More Adults Foregoing Medical Care, Health Insurance Due to Cost

More adults are foregoing medical care or health insurance because they can't afford it, according to studies by the New York-based Commonwealth Fund and D.C.-based Families USA.

The studies, reported in American Medical News, found that the economic recession has driven patients out of physician offices. The Commonwealth Fund study found the number of uninsured adults rose over the last decade from 38 million to an estimated 52 million, representing 28 percent of the working-age population.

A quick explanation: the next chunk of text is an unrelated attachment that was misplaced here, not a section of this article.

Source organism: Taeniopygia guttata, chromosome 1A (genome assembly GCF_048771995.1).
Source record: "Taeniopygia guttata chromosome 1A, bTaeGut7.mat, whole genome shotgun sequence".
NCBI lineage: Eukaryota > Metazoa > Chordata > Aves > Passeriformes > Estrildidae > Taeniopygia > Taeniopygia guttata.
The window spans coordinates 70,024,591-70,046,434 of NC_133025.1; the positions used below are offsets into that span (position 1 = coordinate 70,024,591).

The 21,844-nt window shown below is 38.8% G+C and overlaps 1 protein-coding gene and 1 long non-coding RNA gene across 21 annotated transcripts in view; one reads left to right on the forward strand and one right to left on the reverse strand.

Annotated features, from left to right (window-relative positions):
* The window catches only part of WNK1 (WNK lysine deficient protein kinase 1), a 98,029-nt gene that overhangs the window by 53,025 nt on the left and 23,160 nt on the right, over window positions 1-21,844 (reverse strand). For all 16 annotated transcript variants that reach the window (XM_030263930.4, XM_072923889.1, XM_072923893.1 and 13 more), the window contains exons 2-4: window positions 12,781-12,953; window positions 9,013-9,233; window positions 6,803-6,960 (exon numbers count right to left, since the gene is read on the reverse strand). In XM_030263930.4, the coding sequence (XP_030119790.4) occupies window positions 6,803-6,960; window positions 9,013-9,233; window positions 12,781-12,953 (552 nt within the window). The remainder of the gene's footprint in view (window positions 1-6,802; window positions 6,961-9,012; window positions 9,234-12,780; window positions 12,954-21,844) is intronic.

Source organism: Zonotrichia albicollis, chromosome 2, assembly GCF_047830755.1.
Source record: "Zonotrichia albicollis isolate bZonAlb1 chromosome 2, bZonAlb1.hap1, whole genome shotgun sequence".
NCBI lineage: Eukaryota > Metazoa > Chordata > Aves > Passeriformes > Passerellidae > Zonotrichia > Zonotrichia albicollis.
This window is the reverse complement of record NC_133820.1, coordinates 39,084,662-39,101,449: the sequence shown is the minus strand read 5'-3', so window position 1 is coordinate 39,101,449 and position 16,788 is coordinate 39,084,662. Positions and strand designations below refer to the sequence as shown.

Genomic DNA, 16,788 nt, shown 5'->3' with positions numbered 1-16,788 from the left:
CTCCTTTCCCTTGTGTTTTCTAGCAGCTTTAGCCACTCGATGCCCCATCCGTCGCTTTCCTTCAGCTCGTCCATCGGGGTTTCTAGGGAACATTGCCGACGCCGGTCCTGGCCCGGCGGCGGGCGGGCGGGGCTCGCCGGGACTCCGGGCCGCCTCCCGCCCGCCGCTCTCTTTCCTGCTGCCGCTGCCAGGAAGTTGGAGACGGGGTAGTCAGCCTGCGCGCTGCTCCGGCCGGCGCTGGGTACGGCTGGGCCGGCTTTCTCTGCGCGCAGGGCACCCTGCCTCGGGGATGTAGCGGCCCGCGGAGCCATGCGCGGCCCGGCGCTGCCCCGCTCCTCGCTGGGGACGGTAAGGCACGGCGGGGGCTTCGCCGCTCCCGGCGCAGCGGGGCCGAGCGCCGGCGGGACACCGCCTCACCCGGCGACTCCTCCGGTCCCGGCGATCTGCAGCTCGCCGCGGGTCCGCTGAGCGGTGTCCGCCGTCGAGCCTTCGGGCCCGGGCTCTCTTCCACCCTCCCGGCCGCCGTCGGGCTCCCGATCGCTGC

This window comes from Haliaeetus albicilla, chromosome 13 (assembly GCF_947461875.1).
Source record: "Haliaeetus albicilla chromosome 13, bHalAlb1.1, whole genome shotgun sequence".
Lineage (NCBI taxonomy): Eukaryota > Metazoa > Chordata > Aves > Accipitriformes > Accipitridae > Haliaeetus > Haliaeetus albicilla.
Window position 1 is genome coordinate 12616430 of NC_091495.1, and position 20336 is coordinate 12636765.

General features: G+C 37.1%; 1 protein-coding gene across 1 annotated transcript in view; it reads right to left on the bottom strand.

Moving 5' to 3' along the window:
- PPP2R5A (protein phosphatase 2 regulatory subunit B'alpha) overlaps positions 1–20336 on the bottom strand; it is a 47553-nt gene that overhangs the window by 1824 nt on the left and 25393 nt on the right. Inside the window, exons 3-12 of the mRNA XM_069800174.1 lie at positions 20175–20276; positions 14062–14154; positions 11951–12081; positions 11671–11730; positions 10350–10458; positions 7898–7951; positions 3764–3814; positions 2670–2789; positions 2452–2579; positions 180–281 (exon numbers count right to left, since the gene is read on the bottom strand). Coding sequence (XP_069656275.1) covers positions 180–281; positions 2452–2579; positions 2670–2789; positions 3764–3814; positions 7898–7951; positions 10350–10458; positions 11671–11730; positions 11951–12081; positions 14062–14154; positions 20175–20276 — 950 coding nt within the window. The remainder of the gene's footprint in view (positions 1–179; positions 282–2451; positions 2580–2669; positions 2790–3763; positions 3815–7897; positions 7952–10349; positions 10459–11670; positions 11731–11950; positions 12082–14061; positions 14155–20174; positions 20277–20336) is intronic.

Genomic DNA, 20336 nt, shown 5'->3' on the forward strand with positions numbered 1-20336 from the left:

The study also found that 70 percent of adults who tried to buy coverage in the individual market over the past three years struggled to find affordable plans that met their needs. Nine million patients were turned down, charged more or had a condition excluded from coverage due to a pre-existing condition.

The Families USA study found that out-of-pocket costs are becoming more burdensome. In 2011, 15 million Americans younger than 65 are expected to spend a combined $24.7 billion above cap levels.

Read the American Medical News report on medical care.

Read more on patient insurance:

-Companies May Eventually Push Employees to Exchanges, HHS Says

-Cost of Reform Unclear Until Benefits Are Defined

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